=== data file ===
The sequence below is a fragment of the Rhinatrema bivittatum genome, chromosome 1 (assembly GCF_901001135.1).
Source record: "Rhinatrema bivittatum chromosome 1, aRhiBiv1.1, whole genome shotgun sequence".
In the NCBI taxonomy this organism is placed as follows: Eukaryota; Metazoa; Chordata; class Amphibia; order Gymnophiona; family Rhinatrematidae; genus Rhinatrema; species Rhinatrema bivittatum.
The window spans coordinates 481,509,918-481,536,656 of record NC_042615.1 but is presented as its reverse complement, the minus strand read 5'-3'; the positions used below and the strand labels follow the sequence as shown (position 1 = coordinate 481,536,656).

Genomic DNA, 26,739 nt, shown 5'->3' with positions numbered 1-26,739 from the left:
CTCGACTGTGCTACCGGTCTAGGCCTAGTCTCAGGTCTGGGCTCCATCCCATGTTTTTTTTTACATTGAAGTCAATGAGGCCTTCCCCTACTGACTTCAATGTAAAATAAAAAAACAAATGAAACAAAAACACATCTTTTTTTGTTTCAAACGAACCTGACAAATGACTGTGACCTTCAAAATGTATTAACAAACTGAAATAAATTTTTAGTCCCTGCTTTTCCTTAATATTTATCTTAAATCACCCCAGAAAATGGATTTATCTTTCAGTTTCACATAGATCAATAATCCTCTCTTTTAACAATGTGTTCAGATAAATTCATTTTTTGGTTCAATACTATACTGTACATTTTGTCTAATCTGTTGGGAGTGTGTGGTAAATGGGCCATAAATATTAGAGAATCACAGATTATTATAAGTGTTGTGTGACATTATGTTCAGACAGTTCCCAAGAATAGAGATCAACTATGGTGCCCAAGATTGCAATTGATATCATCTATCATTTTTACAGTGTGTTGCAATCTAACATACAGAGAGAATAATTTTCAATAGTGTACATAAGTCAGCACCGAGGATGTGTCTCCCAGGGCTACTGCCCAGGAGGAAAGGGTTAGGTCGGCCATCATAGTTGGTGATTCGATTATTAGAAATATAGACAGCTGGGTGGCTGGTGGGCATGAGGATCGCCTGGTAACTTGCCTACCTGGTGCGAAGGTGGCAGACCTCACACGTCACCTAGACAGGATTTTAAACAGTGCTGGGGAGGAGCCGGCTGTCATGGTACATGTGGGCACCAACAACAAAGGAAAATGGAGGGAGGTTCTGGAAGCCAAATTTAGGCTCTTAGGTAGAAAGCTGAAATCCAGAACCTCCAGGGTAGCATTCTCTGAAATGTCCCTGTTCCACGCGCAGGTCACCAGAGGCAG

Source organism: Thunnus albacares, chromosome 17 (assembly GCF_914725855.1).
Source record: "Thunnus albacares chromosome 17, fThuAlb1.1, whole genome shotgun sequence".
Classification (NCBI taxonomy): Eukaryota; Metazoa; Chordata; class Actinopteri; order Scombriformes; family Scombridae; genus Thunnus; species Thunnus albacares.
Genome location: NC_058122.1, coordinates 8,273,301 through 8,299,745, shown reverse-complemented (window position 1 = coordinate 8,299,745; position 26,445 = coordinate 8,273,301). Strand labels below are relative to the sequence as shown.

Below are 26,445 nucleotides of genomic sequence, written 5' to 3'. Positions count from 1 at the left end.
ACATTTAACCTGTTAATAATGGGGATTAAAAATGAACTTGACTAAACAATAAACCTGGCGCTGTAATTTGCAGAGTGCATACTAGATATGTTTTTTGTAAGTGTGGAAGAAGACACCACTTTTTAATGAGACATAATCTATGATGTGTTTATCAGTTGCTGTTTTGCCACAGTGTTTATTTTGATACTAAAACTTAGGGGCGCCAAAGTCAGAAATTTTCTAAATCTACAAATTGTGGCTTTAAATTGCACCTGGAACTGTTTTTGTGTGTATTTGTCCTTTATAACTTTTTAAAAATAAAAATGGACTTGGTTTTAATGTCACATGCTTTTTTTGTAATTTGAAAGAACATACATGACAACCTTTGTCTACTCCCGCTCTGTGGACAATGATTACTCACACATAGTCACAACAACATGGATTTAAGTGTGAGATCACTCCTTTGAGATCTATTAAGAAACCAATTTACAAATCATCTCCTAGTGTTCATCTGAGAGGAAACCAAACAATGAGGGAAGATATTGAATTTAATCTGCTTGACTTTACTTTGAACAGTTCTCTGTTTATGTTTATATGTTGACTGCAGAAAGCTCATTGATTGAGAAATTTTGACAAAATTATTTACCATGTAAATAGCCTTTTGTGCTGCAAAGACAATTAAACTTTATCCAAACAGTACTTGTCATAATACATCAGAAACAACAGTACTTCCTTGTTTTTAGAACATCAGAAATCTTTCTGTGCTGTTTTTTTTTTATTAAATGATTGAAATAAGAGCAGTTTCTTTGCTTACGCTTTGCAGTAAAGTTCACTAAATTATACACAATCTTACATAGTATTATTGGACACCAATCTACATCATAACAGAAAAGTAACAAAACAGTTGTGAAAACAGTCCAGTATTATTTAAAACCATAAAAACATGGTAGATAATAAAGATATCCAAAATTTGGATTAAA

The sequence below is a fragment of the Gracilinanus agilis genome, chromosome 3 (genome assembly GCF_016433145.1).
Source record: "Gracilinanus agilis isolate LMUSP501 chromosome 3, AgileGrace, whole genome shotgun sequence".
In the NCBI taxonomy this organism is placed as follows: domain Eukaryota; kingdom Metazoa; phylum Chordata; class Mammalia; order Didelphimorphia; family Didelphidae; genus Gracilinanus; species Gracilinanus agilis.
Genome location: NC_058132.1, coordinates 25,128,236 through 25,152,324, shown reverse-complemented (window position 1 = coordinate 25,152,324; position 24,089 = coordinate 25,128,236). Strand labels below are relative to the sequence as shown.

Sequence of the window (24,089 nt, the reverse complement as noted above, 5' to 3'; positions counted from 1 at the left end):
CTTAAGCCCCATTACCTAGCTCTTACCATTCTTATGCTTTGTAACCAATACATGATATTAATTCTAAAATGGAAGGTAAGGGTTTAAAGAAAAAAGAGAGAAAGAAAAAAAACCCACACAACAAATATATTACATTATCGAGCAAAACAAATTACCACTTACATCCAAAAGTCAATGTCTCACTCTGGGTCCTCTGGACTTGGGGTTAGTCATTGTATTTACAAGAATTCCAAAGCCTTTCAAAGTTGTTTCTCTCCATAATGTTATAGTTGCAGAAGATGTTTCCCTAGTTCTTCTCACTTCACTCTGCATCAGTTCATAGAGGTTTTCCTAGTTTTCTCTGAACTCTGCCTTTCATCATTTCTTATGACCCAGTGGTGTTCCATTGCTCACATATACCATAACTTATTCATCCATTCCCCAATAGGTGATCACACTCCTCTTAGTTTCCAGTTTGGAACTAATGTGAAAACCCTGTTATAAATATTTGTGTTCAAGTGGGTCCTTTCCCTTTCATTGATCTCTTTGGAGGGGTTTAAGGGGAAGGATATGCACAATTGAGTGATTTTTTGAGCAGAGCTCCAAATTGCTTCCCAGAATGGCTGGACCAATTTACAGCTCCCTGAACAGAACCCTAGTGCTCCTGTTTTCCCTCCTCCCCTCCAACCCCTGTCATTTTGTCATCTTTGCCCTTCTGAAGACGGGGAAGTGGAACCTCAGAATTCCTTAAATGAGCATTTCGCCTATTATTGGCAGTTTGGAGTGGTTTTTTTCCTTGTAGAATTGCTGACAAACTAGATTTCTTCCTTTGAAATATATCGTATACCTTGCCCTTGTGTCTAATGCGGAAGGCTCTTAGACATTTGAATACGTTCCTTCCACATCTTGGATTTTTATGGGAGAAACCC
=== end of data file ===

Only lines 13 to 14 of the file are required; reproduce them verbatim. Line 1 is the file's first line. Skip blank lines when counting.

The sequence below is a fragment of the Gracilinanus agilis genome, chromosome 3 (genome assembly GCF_016433145.1).
Source record: "Gracilinanus agilis isolate LMUSP501 chromosome 3, AgileGrace, whole genome shotgun sequence".